The history of modern containers is long and complicated, going back to the days of the mainframe and then through technologies like Solaris Zones to Linux’s adoption of cgroups as a foundation of its OS-level virtualization features. Those Linux Containers (LXC) were a key part of the early Docker platform, providing an isolated userspace to host and run Docker containers.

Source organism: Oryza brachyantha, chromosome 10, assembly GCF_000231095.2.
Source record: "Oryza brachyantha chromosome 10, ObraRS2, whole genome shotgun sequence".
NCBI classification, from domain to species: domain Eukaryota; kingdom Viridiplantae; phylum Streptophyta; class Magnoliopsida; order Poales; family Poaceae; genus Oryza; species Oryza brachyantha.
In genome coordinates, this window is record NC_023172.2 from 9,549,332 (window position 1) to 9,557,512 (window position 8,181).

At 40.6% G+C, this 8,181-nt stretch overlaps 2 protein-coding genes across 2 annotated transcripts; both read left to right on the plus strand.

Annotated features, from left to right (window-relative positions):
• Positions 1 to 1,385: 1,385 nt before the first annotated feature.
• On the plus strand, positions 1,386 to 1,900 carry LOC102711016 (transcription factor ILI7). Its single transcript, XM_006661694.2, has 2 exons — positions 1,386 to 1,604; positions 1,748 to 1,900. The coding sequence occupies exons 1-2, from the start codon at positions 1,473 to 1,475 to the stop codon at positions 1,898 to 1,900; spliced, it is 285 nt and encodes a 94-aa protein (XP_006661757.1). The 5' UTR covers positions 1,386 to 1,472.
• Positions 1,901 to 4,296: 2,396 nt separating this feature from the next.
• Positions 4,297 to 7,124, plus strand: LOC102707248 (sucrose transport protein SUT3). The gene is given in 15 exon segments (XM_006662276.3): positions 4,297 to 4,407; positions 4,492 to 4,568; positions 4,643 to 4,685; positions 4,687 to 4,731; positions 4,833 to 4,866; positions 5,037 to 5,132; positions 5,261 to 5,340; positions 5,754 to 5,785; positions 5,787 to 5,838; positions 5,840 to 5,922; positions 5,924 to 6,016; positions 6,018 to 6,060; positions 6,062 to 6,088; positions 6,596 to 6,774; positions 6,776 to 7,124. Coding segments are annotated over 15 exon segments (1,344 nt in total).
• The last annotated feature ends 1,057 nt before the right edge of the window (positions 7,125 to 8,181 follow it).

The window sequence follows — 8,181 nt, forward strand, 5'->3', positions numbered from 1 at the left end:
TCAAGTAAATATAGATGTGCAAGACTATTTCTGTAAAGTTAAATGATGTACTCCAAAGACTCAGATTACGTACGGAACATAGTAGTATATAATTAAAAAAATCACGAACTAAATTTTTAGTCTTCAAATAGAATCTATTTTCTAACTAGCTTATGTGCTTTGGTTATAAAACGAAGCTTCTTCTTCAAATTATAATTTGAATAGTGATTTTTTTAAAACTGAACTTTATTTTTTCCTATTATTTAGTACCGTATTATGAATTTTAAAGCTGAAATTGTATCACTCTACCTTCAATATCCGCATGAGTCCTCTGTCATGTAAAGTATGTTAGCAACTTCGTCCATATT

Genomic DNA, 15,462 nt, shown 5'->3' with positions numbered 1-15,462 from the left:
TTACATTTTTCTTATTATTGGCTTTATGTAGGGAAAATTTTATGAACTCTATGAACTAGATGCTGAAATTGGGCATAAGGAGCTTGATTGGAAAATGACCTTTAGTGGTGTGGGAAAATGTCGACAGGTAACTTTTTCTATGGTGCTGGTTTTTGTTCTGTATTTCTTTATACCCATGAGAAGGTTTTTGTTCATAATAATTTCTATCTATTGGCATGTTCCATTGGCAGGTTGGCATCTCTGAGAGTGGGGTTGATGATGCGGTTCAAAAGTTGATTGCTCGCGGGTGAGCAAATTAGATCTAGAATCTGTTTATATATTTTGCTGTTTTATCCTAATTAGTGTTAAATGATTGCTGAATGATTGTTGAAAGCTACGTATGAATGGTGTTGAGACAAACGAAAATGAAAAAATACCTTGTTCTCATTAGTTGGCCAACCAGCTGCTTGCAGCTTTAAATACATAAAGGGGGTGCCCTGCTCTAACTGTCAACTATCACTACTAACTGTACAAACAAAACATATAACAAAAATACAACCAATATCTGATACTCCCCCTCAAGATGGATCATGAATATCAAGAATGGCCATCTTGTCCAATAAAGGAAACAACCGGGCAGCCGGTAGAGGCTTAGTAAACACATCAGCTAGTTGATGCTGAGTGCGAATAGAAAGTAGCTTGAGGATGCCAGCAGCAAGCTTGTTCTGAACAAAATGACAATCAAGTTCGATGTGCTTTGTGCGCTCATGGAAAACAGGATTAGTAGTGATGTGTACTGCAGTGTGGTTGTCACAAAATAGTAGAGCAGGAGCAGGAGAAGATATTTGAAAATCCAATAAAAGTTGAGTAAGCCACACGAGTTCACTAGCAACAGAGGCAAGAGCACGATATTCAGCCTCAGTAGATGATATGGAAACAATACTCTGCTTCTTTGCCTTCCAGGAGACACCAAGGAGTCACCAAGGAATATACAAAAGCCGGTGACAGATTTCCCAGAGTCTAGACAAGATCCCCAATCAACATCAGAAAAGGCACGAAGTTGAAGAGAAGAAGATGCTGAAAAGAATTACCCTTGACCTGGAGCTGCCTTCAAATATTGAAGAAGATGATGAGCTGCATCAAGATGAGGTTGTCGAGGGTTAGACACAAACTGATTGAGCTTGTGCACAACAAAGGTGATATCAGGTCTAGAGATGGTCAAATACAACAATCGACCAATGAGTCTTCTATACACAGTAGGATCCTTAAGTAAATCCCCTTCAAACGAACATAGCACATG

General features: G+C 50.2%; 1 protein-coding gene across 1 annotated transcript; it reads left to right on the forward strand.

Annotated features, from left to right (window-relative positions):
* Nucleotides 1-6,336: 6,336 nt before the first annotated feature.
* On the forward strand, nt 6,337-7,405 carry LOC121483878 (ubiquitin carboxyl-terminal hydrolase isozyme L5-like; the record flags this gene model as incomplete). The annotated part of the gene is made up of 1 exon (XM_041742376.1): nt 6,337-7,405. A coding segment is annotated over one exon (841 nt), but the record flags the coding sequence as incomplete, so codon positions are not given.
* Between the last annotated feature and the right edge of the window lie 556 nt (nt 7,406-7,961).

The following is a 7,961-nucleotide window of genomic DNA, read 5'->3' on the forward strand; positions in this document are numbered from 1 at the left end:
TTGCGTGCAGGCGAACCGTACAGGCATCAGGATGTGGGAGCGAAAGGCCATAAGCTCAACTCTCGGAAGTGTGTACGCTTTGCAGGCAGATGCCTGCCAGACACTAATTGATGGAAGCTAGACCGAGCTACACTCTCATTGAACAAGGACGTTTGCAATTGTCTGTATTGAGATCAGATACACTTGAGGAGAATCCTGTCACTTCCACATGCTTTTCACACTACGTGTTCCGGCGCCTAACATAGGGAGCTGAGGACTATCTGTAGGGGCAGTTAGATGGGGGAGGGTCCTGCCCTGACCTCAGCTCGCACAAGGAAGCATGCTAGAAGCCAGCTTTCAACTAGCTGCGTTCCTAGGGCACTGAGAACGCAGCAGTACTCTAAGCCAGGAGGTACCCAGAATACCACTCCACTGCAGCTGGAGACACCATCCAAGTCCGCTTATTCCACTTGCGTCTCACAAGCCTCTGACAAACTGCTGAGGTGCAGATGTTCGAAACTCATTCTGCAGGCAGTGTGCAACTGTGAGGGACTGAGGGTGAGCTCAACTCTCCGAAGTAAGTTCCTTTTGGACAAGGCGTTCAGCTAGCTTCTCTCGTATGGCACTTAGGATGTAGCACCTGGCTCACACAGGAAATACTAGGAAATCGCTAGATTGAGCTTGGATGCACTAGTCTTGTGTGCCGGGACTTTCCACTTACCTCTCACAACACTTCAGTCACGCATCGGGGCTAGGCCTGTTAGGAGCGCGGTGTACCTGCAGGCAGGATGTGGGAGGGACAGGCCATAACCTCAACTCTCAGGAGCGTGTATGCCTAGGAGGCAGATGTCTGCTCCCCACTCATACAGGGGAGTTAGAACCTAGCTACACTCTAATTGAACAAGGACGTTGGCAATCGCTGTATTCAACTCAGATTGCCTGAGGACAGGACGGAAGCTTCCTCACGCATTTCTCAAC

As containers continued to evolve, Docker developed its own runtime environment, which was adopted by many open source microservice platforms such as Kubernetes. That has led to Docker being the most common way to build, package, and deploy containers. However, it also caused early versions of Kubernetes to support multiple container runtime interfaces, allowing you to deploy containers using different runtimes in the same application.
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